Studies available indicate that men often report the same feelings as women after a pregnancy loss. Many men experience sadness, grief, stress, anxiety, and depression after their partner miscarries. In one study of 386 partners, 7 percent reported symptoms of post-traumatic stress one month after a pregnancy loss.
According to a research carried out by the University of College London and the Miscarriage Association (“UCL Survey”) on 160 partners of women who miscarried, 85 percent of them reported sadness, 63 percent grief and 58 percent shock after their partner’s pregnancy loss. Among them, 58 percent of the partners surveyed said they struggled to concentrate as a result of their emotional turmoil, 47 percent reported sleeping problems and 48 percent said it affected their work.
Men often do not grieve as openly as their female partners, research has found. According to one study of 323 men, after miscarriage men often displayed grief less openly than their partners, but they were more vulnerable to “feelings of despair” and “difficulty in coping,” and those feelings were worsened by having seen an ultrasound scan of the baby in utero and by the length of a pregnancy before miscarriage.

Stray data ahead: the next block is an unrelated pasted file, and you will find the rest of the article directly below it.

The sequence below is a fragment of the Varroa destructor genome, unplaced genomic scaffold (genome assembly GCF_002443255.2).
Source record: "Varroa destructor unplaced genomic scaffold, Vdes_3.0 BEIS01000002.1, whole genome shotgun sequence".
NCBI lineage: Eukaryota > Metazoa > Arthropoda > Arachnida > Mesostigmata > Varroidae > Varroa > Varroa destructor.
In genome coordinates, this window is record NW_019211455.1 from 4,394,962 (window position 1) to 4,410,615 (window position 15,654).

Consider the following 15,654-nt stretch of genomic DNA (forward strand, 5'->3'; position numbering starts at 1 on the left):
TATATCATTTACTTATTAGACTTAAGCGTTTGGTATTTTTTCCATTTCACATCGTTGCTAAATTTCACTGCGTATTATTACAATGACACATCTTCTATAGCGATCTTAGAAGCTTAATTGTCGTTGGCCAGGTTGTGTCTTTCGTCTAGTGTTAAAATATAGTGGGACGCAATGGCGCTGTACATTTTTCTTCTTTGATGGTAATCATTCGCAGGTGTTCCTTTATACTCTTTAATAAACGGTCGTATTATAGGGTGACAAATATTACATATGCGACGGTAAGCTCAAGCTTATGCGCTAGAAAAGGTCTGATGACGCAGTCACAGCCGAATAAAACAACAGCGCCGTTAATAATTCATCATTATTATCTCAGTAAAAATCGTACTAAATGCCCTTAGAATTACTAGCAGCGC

Research also shows that men’s grief often takes a back seat to the expectation that they support their partner who physically experienced the loss. “A common impulse in men is to try to be ‘the rock’ for their partner who has miscarried, which men often see as requiring them to put their own feelings aside. This is compounded by the social pressure men feel to not express pain, sadness and grief.
In the UCL Survey, almost half of the men surveyed said they didn’t share how they were feeling with their partner for fear of saying the wrong thing or causing her more stress. And almost a quarter did not talk about any feelings of loss or pain with their partner at all.